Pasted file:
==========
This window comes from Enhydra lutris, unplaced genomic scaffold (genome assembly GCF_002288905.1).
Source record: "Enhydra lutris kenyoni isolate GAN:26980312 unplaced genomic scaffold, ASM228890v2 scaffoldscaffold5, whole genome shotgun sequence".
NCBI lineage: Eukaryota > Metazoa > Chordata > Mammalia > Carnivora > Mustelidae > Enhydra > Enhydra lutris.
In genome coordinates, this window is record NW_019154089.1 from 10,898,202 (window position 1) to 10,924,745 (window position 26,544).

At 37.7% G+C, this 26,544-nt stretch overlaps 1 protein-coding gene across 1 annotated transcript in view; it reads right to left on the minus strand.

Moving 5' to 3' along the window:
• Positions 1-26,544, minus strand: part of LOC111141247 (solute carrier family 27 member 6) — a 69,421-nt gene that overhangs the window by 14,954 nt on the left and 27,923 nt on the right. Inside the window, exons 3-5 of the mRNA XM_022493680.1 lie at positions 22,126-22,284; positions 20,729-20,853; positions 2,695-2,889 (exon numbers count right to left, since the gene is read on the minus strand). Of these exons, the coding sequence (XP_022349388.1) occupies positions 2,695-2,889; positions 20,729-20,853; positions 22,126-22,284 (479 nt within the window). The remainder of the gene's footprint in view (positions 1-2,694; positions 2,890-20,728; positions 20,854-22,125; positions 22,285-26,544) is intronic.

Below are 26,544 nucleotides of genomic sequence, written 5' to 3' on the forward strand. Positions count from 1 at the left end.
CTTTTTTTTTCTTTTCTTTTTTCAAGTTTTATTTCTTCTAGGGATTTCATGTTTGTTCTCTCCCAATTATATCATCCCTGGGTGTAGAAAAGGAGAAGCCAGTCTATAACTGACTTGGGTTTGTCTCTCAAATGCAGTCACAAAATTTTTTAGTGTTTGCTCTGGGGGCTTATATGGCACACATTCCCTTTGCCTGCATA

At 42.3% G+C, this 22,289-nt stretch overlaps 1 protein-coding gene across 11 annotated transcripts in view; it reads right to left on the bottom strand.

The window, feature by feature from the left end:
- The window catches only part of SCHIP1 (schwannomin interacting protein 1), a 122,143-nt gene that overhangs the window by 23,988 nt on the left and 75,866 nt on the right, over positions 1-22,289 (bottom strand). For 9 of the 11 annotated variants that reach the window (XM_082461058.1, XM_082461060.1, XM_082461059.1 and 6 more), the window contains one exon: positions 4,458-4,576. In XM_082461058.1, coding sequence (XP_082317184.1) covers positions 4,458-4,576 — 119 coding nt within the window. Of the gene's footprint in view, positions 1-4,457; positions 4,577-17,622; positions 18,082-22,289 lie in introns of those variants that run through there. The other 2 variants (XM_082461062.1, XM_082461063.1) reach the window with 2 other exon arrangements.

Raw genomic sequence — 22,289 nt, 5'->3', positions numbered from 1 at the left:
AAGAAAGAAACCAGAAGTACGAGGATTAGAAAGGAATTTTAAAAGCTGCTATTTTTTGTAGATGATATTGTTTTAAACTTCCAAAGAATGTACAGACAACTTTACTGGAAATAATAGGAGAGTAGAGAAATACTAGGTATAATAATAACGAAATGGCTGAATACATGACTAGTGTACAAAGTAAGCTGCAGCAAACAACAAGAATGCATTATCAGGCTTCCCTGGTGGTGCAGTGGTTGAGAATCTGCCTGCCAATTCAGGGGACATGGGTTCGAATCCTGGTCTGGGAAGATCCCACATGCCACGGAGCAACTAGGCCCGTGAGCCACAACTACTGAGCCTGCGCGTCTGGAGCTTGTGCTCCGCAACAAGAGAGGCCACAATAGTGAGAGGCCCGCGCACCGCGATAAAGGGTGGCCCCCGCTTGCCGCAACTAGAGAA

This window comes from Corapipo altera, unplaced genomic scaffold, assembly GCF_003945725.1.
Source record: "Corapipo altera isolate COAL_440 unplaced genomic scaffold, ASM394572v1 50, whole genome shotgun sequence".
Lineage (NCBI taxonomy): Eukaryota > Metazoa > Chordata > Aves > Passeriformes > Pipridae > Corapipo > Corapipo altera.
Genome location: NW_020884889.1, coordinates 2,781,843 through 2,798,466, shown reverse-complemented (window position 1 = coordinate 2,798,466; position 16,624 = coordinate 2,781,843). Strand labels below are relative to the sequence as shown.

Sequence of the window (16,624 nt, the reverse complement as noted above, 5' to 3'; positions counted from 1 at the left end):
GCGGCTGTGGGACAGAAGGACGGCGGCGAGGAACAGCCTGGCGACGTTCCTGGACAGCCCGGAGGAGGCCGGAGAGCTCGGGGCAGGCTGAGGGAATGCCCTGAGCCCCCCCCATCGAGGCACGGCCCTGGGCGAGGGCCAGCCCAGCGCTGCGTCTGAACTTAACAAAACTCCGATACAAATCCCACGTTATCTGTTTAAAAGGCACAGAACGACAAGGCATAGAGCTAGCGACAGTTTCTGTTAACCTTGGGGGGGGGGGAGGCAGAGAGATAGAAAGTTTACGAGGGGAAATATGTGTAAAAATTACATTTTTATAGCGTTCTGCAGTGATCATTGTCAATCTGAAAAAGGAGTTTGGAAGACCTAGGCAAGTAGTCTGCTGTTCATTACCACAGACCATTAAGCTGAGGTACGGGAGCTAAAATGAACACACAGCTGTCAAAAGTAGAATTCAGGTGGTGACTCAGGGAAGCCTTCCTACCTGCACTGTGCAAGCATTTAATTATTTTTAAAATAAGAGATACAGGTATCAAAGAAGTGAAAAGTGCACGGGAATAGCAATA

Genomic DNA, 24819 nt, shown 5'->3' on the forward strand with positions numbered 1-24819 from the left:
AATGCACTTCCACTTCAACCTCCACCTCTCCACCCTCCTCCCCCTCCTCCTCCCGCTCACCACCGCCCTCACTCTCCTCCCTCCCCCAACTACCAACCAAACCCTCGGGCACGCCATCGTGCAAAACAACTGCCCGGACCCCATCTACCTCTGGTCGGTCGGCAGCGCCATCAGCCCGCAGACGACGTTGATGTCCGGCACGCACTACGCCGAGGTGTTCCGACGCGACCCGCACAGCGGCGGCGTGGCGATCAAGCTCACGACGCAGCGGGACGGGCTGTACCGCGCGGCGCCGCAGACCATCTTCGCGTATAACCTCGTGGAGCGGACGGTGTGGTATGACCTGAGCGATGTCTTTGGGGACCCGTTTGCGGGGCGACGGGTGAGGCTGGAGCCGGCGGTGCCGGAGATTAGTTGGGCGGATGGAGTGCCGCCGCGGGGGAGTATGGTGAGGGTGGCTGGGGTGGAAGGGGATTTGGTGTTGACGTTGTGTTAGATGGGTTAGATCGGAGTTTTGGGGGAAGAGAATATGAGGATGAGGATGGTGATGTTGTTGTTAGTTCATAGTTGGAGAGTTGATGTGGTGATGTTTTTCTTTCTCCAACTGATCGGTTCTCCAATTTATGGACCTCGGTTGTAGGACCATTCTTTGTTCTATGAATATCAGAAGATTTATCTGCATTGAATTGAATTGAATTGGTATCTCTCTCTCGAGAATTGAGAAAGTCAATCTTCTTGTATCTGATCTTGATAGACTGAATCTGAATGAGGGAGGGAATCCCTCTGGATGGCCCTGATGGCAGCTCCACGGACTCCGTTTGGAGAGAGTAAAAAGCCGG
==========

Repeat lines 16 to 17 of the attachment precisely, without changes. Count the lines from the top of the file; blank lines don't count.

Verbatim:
Source record: "Corapipo altera isolate COAL_440 unplaced genomic scaffold, ASM394572v1 50, whole genome shotgun sequence".
Lineage (NCBI taxonomy): Eukaryota > Metazoa > Chordata > Aves > Passeriformes > Pipridae > Corapipo > Corapipo altera.